2010 Winter Olympics iPhone Apps

first_imgOther Mobile Olympics Apps Although the iPhone is the leading mobile apps platform for Olympics coverage, you don’t necessarily need to have an iPhone to join in on the action. A good example is Foursquare’s partnership with the New York Times, to provide reviews of local venues and offer new badges for those in the area. You’ll be able to do all of the usual Foursquare things with your iPhone or any other smartphone, but in addition enjoy restaurant reviews and tips from the writers of the New York Times. That app can be found here.Let us know in the comments if you have a favorite Olympics iPhone (or other phone) app! iPhone applications are no longer just toys for techies. There are now thousands of iPhone apps in the App Store designed for mainstream usage. Yesterday we looked at examples of health and fitness iPhone apps, today we check out what’s available for a current big sporting event: the 2010 Winter Olympics in Vancouver.There were relatively slim pickings, but at least one Winter Olympics app that is a must-have for sports fans!The Official AppsThe official 2010 Olympics app goes by the unwieldy title of 2010Guide – Vancouver 2010 Olympic Winter Games: The Official Mobile Spectator Guide. The app is free and is described as “a location-aware schedule” for more than 2,000 sport and cultural events between 12-28 February, 2010. It lets you create a personalized itinerary, with the help of maps to over 80 venues. It features real-time results for every sport, news headlines, photos and twitter streams.For users actually attending the Olympics, the apps tells you ‘what’s on now’ close to your current location – which is a nice geo-location touch. Role of Mobile App Analytics In-App Engagement Tags:#Apple#mobile#NYT#Real World#web Why IoT Apps are Eating Device Interfaces Related Posts center_img You may also want to check out the iPhone apps of Olympic broadcasters CTV and NBC. One nice feature of the NBC app is the ability to follow athletes on Twitter and Facebook. However, according to Chad Skelton of The Vancouver Sun, the official guide app is “head and shoulders above the other two.”The Unofficial AppsThere aren’t a great deal of unofficial Olympics iPhone apps. However, one that might come in handy for TV watchers is Olympic Games and Sports Rules and Records by SportLogik. It lists the rules, a glossary of terms and the equipment used for over 70 sports. It also boasts “complete Olympic records for every Summer and Winter Olympic game ever held.” It’s literally a font of all knowledge for the Winter Olympics, although it’s text-heavy and not very exciting.Of course there are some Olympics-themed gaming apps for iPhone. A good example is Ski Jump Lite (there’s also a premium version). What it Takes to Build a Highly Secure FinTech … richard macmanus The Rise and Rise of Mobile Payment Technologylast_img read more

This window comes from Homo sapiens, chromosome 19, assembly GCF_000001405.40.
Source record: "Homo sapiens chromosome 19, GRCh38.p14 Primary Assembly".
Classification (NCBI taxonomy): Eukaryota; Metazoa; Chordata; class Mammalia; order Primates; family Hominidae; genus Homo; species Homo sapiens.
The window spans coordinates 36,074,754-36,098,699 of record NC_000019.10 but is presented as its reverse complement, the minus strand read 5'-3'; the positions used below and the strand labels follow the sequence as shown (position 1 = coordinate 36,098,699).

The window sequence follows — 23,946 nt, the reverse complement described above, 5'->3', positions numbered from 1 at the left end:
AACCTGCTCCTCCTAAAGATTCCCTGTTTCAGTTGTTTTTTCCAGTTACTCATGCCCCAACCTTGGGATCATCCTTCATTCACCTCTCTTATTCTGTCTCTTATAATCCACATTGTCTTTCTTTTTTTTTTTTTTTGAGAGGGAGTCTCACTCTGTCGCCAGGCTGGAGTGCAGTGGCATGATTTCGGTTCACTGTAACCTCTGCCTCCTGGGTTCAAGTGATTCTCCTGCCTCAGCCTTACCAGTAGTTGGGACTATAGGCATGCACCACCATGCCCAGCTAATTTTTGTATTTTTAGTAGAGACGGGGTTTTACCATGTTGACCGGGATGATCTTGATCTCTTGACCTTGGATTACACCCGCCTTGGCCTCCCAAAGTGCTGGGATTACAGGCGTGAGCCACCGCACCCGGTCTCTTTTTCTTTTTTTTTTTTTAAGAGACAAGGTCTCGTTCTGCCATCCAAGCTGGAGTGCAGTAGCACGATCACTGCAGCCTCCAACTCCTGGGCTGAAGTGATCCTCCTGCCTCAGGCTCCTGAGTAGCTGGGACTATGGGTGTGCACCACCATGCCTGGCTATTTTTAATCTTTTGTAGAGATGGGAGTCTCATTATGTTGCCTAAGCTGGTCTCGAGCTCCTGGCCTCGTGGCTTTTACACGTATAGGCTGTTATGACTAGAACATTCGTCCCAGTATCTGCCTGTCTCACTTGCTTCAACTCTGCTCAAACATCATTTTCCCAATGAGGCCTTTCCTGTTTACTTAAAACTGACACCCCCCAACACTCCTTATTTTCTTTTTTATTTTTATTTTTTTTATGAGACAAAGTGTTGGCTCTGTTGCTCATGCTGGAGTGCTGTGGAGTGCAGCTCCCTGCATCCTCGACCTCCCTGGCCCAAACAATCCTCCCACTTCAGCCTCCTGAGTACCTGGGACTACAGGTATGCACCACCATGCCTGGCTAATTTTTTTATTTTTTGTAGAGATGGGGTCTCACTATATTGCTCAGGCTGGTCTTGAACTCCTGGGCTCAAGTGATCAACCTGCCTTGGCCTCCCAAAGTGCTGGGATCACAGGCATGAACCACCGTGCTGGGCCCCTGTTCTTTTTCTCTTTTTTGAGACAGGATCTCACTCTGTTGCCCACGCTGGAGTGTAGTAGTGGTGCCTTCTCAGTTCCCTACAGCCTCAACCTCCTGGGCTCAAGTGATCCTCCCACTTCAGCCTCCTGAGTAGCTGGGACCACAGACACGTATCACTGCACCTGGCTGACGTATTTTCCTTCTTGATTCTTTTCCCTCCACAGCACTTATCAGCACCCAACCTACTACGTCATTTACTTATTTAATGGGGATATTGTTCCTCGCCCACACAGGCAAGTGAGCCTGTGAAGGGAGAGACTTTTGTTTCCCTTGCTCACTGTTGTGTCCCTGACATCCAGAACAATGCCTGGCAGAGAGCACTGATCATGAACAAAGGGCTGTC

Eye-Tracking & User-Testing Made Easy with YouEye